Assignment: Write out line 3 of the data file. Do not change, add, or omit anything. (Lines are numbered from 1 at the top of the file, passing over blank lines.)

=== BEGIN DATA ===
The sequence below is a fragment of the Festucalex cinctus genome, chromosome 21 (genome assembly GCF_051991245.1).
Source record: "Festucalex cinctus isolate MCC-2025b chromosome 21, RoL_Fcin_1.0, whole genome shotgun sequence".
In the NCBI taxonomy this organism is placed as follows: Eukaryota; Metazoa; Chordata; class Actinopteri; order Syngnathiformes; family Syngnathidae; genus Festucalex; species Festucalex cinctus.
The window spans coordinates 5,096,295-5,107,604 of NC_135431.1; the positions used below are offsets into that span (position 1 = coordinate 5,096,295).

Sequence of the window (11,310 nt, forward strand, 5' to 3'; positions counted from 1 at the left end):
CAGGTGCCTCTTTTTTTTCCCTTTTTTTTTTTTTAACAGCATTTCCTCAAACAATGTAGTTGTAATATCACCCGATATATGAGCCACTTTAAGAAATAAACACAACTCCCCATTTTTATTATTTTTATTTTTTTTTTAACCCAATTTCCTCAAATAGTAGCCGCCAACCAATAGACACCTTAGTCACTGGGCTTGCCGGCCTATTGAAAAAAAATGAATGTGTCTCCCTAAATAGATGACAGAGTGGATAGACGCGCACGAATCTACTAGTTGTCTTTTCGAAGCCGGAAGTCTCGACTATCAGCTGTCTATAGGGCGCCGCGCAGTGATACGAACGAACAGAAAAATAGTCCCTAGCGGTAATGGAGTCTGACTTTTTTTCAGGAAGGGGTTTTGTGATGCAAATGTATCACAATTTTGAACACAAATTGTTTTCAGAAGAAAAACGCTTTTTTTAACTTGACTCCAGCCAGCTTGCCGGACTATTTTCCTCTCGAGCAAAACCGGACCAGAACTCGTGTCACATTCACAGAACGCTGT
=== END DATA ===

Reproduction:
In the NCBI taxonomy this organism is placed as follows: Eukaryota; Metazoa; Chordata; class Actinopteri; order Syngnathiformes; family Syngnathidae; genus Festucalex; species Festucalex cinctus.